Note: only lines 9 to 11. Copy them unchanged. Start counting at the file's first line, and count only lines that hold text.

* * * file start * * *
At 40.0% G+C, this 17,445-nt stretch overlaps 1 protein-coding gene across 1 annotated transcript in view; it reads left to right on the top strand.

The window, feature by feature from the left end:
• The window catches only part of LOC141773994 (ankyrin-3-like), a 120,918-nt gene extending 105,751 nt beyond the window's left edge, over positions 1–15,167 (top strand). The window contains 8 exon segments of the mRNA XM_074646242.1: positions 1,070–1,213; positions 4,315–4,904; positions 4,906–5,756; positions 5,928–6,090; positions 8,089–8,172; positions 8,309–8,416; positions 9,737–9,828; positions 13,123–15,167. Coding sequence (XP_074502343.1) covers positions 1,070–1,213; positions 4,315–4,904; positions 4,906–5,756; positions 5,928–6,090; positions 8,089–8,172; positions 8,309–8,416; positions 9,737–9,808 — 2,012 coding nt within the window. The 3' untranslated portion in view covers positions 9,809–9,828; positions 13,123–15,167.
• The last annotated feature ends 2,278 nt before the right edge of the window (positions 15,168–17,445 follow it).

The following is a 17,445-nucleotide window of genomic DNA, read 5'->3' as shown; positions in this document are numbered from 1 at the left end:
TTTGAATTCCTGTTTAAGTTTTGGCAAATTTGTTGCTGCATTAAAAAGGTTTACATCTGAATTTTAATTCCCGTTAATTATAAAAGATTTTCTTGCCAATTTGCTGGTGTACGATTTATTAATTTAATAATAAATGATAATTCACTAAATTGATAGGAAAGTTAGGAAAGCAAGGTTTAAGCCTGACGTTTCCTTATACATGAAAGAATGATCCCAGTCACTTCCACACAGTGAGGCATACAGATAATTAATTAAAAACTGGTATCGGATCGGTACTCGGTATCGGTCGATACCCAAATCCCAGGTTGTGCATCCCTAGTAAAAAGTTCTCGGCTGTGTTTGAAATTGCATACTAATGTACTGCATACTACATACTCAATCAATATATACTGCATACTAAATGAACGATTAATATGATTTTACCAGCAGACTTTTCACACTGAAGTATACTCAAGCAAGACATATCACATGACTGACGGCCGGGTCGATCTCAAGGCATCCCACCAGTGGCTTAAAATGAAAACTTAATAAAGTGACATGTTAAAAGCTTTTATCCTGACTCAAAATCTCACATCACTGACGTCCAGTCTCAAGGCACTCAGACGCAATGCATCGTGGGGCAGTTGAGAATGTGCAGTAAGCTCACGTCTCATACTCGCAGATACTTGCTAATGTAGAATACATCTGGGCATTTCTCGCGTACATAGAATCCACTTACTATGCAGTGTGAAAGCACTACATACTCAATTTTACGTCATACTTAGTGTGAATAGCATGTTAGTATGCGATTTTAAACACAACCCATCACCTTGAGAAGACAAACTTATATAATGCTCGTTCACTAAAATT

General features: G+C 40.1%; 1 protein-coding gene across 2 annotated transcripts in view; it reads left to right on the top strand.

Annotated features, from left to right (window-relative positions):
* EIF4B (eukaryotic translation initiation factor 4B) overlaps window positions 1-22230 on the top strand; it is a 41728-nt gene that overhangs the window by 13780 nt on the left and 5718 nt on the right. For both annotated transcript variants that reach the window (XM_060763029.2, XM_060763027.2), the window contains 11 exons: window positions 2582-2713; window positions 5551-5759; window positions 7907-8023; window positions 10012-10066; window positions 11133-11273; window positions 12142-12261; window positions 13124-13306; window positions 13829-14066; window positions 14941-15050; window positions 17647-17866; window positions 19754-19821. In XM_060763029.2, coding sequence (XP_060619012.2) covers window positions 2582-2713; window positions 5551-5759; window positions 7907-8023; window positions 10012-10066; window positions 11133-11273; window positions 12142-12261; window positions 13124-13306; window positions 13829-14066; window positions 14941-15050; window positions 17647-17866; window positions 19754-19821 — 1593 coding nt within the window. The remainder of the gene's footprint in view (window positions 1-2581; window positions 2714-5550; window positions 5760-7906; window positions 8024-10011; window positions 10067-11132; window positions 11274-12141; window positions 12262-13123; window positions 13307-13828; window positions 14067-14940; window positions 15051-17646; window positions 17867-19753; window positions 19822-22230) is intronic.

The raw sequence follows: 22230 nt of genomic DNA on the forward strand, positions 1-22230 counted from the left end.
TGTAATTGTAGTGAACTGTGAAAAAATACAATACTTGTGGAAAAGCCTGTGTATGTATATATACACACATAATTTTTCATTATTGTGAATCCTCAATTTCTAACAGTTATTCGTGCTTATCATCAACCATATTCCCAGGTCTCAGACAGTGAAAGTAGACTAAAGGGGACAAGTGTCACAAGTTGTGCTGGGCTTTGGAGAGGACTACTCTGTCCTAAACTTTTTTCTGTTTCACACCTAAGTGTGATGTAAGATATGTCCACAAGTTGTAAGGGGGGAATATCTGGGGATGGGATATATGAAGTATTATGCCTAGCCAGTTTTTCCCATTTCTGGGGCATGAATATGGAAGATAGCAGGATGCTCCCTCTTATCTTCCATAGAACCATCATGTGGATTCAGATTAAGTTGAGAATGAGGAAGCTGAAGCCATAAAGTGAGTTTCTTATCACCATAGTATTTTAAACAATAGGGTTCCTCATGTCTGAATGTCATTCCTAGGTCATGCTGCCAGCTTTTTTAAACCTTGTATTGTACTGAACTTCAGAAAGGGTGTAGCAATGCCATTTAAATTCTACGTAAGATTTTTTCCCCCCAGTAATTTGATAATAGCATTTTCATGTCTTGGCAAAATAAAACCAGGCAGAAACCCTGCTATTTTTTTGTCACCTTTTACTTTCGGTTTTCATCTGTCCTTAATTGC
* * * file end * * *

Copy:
* EIF4B (eukaryotic translation initiation factor 4B) overlaps window positions 1-22230 on the top strand; it is a 41728-nt gene that overhangs the window by 13780 nt on the left and 5718 nt on the right. For both annotated transcript variants that reach the window (XM_060763029.2, XM_060763027.2), the window contains 11 exons: window positions 2582-2713; window positions 5551-5759; window positions 7907-8023; window positions 10012-10066; window positions 11133-11273; window positions 12142-12261; window positions 13124-13306; window positions 13829-14066; window positions 14941-15050; window positions 17647-17866; window positions 19754-19821. In XM_060763029.2, coding sequence (XP_060619012.2) covers window positions 2582-2713; window positions 5551-5759; window positions 7907-8023; window positions 10012-10066; window positions 11133-11273; window positions 12142-12261; window positions 13124-13306; window positions 13829-14066; window positions 14941-15050; window positions 17647-17866; window positions 19754-19821 — 1593 coding nt within the window. The remainder of the gene's footprint in view (window positions 1-2581; window positions 2714-5550; window positions 5760-7906; window positions 8024-10011; window positions 10067-11132; window positions 11274-12141; window positions 12262-13123; window positions 13307-13828; window positions 14067-14940; window positions 15051-17646; window positions 17867-19753; window positions 19822-22230) is intronic.

The raw sequence follows: 22230 nt of genomic DNA on the forward strand, positions 1-22230 counted from the left end.
TGTAATTGTAGTGAACTGTGAAAAAATACAATACTTGTGGAAAAGCCTGTGTATGTATATATACACACATAATTTTTCATTATTGTGAATCCTCAATTTCTAACAGTTATTCGTGCTTATCATCAACCATATTCCCAGGTCTCAGACAGTGAAAGTAGACTAAAGGGGACAAGTGTCACAAGTTGTGCTGGGCTTTGGAGAGGACTACTCTGTCCTAAACTTTTTTCTGTTTCACACCTAAGTGTGATGTAAGATATGTCCACAAGTTGTAAGGGGGGAATATCTGGGGATGGGATATATGAAGTATTATGCCTAGCCAGTTTTTCCCATTTCTGGGGCATGAATATGGAAGATAGCAGGATGCTCCCTCTTATCTTCCATAGAACCATCATGTGGATTCAGATTAAGTTGAGAATGAGGAAGCTGAAGCCATAAAGTGAGTTTCTTATCACCATAGTATTTTAAACAATAGGGTTCCTCATGTCTGAATGTCATTCCTAGGTCATGCTGCCAGCTTTTTTAAACCTTGTATTGTACTGAACTTCAGAAAGGGTGTAGCAATGCCATTTAAATTCTACGTAAGATTTTTTCCCCCCAGTAATTTGATAATAGCATTTTCATGTCTTGGCAAAATAAAACCAGGCAGAAACCCTGCTATTTTTTTGTCACCTTTTACTTTCGGTTTTCATCTGTCCTTAATTGC